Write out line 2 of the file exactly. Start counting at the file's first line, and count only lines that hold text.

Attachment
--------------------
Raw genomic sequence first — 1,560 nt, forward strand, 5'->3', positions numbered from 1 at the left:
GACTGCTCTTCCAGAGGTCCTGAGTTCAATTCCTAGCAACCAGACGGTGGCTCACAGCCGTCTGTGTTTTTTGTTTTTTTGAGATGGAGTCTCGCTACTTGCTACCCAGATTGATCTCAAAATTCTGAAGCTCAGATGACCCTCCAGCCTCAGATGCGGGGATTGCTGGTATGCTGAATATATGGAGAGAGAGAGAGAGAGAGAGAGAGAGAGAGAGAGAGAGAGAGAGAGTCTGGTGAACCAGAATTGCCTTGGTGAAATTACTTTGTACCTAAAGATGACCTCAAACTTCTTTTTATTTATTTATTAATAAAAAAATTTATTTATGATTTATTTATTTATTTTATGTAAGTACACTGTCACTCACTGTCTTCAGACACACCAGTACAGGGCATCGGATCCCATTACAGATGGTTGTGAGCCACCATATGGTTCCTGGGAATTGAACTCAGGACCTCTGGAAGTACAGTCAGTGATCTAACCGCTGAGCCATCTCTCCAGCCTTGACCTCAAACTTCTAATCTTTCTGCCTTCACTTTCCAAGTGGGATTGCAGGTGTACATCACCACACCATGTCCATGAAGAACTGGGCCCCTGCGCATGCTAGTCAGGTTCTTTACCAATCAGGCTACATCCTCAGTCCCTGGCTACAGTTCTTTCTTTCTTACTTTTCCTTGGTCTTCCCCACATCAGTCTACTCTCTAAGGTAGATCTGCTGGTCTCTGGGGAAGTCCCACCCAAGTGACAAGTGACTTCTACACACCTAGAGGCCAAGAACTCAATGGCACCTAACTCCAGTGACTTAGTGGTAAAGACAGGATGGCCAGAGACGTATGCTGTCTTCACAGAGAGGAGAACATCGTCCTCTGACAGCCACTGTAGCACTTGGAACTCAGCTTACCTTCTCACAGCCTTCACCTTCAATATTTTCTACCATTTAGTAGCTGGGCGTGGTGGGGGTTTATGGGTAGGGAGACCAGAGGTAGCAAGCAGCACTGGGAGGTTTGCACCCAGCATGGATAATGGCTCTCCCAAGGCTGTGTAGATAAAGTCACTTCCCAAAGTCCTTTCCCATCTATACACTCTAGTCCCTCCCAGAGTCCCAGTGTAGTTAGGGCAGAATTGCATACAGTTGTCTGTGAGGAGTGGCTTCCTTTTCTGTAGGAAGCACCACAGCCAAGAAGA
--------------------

GACTGCTCTTCCAGAGGTCCTGAGTTCAATTCCTAGCAACCAGACGGTGGCTCACAGCCGTCTGTGTTTTTTGTTTTTTTGAGATGGAGTCTCGCTACTTGCTACCCAGATTGATCTCAAAATTCTGAAGCTCAGATGACCCTCCAGCCTCAGATGCGGGGATTGCTGGTATGCTGAATATATGGAGAGAGAGAGAGAGAGAGAGAGAGAGAGAGAGAGAGAGAGAGAGAGTCTGGTGAACCAGAATTGCCTTGGTGAAATTACTTTGTACCTAAAGATGACCTCAAACTTCTTTTTATTTATTTATTAATAAAAAAATTTATTTATGATTTATTTATTTATTTTATGTAAGTACACTGTCACTCACTGTCTTCAGACACACCAGTACAGGGCATCGGATCCCATTACAGATGGTTGTGAGCCACCATATGGTTCCTGGGAATTGAACTCAGGACCTCTGGAAGTACAGTCAGTGATCTAACCGCTGAGCCATCTCTCCAGCCTTGACCTCAAACTTCTAATCTTTCTGCCTTCACTTTCCAAGTGGGATTGCAGGTGTACATCACCACACCATGTCCATGAAGAACTGGGCCCCTGCGCATGCTAGTCAGGTTCTTTACCAATCAGGCTACATCCTCAGTCCCTGGCTACAGTTCTTTCTTTCTTACTTTTCCTTGGTCTTCCCCACATCAGTCTACTCTCTAAGGTAGATCTGCTGGTCTCTGGGGAAGTCCCACCCAAGTGACAAGTGACTTCTACACACCTAGAGGCCAAGAACTCAATGGCACCTAACTCCAGTGACTTAGTGGTAAAGACAGGATGGCCAGAGACGTATGCTGTCTTCACAGAGAGGAGAACATCGTCCTCTGACAGCCACTGTAGCACTTGGAACTCAGCTTACCTTCTCACAGCCTTCACCTTCAATATTTTCTACCATTTAGTAGCTGGGCGTGGTGGGGGTTTATGGGTAGGGAGACCAGAGGTAGCAAGCAGCACTGGGAGGTTTGCACCCAGCATGGATAATGGCTCTCCCAAGGCTGTGTAGATAAAGTCACTTCCCAAAGTCCTTTCCCATCTATACACTCTAGTCCCTCCCAGAGTCCCAGTGTAGTTAGGGCAGAATTGCATACAGTTGTCTGTGAGGAGTGGCTTCCTTTTCTGTAGGAAGCACCACAGCCAAGAAGA